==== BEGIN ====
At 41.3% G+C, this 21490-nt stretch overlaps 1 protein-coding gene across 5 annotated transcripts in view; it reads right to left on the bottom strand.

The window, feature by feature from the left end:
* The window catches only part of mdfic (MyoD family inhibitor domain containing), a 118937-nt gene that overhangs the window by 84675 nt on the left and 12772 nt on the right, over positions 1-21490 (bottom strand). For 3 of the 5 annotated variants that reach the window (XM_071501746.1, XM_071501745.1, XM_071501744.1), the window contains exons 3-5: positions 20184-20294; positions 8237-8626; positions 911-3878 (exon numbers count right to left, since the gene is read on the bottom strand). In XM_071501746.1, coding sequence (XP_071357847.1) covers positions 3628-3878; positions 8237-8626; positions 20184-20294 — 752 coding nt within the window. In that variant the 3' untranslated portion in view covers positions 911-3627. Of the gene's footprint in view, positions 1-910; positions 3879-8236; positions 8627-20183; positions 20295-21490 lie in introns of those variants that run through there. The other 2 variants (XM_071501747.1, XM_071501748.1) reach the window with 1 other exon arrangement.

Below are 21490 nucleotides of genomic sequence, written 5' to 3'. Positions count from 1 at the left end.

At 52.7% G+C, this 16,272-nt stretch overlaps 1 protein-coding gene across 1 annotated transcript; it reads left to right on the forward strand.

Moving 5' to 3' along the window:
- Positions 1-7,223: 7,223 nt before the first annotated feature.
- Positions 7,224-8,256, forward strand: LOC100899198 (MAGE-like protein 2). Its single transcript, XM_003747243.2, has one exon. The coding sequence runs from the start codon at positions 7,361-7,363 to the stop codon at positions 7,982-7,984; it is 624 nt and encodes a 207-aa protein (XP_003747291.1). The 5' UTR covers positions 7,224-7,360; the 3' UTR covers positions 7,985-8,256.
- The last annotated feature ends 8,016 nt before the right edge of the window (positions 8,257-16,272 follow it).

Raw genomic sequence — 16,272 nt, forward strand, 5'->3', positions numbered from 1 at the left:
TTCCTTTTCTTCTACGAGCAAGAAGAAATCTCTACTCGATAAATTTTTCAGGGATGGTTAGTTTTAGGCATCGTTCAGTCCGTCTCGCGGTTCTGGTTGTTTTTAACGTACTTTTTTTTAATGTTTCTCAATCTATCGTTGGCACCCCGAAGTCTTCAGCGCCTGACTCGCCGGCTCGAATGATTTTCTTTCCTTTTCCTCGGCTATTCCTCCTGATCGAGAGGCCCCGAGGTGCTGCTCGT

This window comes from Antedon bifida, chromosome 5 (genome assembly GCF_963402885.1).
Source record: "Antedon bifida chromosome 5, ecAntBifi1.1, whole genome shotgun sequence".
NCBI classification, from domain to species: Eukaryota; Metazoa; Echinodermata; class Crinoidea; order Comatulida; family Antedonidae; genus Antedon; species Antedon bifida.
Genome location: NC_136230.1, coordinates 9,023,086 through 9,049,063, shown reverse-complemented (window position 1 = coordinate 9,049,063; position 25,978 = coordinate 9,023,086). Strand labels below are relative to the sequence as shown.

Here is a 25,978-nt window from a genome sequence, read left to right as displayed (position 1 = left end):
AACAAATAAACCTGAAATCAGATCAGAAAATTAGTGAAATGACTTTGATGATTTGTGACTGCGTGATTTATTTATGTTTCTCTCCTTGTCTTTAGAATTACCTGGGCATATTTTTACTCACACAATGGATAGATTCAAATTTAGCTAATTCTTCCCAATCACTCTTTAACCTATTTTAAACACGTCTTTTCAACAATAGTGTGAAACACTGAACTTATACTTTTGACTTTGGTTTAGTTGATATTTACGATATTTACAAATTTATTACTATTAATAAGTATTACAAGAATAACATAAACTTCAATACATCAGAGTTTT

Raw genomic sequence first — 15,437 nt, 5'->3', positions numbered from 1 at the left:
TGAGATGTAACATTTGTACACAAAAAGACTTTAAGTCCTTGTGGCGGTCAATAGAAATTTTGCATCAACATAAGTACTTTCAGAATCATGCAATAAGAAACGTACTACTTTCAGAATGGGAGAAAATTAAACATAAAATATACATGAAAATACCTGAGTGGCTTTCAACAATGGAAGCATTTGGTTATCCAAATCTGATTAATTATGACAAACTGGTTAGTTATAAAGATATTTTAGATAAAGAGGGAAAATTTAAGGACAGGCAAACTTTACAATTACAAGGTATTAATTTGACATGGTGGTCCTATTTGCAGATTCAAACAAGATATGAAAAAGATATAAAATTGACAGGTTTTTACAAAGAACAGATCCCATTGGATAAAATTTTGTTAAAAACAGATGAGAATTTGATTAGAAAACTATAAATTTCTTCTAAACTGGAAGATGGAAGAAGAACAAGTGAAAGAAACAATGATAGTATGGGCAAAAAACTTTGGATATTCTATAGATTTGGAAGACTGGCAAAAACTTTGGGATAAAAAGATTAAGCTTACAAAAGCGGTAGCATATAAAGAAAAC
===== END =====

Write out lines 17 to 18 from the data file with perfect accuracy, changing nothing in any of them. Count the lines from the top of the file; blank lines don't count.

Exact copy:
AACAAATAAACCTGAAATCAGATCAGAAAATTAGTGAAATGACTTTGATGATTTGTGACTGCGTGATTTATTTATGTTTCTCTCCTTGTCTTTAGAATTACCTGGGCATATTTTTACTCACACAATGGATAGATTCAAATTTAGCTAATTCTTCCCAATCACTCTTTAACCTATTTTAAACACGTCTTTTCAACAATAGTGTGAAACACTGAACTTATACTTTTGACTTTGGTTTAGTTGATATTTACGATATTTACAAATTTATTACTATTAATAAGTATTACAAGAATAACATAAACTTCAATACATCAGAGTTTT

Raw genomic sequence first — 15,437 nt, 5'->3', positions numbered from 1 at the left: